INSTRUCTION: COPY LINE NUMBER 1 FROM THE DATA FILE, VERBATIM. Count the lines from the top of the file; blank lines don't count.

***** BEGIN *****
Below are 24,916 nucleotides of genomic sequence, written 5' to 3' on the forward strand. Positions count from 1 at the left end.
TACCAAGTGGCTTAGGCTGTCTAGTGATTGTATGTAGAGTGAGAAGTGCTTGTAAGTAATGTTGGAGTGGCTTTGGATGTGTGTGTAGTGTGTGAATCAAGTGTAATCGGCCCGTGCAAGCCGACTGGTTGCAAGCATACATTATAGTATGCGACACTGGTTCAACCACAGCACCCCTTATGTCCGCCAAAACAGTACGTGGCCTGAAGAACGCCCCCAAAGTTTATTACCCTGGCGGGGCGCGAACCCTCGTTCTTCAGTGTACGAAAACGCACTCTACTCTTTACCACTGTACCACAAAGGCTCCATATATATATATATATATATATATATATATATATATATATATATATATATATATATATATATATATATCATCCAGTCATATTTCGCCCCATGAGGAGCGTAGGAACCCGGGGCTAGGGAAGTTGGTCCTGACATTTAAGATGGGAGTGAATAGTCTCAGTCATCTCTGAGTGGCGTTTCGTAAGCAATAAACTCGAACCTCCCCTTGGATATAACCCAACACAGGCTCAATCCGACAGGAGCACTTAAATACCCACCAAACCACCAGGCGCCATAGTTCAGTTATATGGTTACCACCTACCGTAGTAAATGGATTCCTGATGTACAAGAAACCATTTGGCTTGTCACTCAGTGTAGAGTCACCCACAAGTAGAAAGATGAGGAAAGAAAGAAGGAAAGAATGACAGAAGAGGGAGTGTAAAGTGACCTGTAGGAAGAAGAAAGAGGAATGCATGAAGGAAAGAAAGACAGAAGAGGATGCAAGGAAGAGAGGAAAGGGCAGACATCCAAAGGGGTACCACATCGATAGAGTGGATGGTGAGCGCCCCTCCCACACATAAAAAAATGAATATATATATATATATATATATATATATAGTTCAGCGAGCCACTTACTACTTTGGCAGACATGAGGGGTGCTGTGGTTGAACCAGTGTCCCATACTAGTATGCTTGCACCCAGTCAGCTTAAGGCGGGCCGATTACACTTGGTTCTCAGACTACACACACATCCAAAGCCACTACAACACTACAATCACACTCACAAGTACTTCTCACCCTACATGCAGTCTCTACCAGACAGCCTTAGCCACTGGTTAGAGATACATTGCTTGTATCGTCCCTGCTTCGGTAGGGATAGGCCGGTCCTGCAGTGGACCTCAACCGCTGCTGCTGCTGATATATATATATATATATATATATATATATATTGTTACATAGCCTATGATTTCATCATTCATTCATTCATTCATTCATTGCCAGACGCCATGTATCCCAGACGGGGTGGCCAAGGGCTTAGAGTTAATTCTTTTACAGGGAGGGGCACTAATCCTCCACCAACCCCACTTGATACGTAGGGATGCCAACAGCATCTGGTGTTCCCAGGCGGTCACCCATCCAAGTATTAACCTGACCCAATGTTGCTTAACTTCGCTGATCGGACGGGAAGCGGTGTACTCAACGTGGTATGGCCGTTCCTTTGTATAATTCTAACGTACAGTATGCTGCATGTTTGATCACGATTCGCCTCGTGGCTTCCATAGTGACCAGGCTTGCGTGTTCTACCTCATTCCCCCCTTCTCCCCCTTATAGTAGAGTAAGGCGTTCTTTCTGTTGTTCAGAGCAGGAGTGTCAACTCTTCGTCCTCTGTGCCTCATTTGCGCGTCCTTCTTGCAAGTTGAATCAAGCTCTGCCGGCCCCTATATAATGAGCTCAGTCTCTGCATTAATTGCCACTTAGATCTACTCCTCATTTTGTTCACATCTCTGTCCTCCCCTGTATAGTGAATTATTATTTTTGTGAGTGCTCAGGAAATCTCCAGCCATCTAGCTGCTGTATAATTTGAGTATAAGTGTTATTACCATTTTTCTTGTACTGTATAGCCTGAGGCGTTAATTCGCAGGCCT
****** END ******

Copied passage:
Below are 24,916 nucleotides of genomic sequence, written 5' to 3' on the forward strand. Positions count from 1 at the left end.